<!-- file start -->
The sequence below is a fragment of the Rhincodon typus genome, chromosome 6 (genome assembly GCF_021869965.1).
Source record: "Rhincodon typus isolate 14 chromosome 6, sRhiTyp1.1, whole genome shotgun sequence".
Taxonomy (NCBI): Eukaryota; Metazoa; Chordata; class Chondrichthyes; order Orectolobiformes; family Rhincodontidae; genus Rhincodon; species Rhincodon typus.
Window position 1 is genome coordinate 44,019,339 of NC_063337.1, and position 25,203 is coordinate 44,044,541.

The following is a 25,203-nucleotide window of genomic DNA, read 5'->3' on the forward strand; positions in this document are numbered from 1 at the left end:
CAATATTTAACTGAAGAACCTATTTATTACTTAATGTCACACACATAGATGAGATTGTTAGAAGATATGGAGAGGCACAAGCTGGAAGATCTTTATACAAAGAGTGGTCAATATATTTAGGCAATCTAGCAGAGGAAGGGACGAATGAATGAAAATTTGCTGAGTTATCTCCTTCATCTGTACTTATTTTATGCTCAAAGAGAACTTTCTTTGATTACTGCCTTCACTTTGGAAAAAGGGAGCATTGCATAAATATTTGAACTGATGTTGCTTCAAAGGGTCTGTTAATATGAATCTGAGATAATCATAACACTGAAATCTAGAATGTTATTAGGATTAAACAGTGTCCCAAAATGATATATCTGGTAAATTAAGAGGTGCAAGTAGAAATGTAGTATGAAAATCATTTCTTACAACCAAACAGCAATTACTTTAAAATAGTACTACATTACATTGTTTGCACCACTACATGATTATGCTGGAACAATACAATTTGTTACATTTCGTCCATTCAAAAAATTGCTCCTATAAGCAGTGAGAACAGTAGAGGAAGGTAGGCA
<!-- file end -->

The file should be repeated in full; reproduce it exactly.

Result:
The sequence below is a fragment of the Rhincodon typus genome, chromosome 6 (genome assembly GCF_021869965.1).
Source record: "Rhincodon typus isolate 14 chromosome 6, sRhiTyp1.1, whole genome shotgun sequence".
Taxonomy (NCBI): Eukaryota; Metazoa; Chordata; class Chondrichthyes; order Orectolobiformes; family Rhincodontidae; genus Rhincodon; species Rhincodon typus.
Window position 1 is genome coordinate 44,019,339 of NC_063337.1, and position 25,203 is coordinate 44,044,541.

The following is a 25,203-nucleotide window of genomic DNA, read 5'->3' on the forward strand; positions in this document are numbered from 1 at the left end:
CAATATTTAACTGAAGAACCTATTTATTACTTAATGTCACACACATAGATGAGATTGTTAGAAGATATGGAGAGGCACAAGCTGGAAGATCTTTATACAAAGAGTGGTCAATATATTTAGGCAATCTAGCAGAGGAAGGGACGAATGAATGAAAATTTGCTGAGTTATCTCCTTCATCTGTACTTATTTTATGCTCAAAGAGAACTTTCTTTGATTACTGCCTTCACTTTGGAAAAAGGGAGCATTGCATAAATATTTGAACTGATGTTGCTTCAAAGGGTCTGTTAATATGAATCTGAGATAATCATAACACTGAAATCTAGAATGTTATTAGGATTAAACAGTGTCCCAAAATGATATATCTGGTAAATTAAGAGGTGCAAGTAGAAATGTAGTATGAAAATCATTTCTTACAACCAAACAGCAATTACTTTAAAATAGTACTACATTACATTGTTTGCACCACTACATGATTATGCTGGAACAATACAATTTGTTACATTTCGTCCATTCAAAAAATTGCTCCTATAAGCAGTGAGAACAGTAGAGGAAGGTAGGCA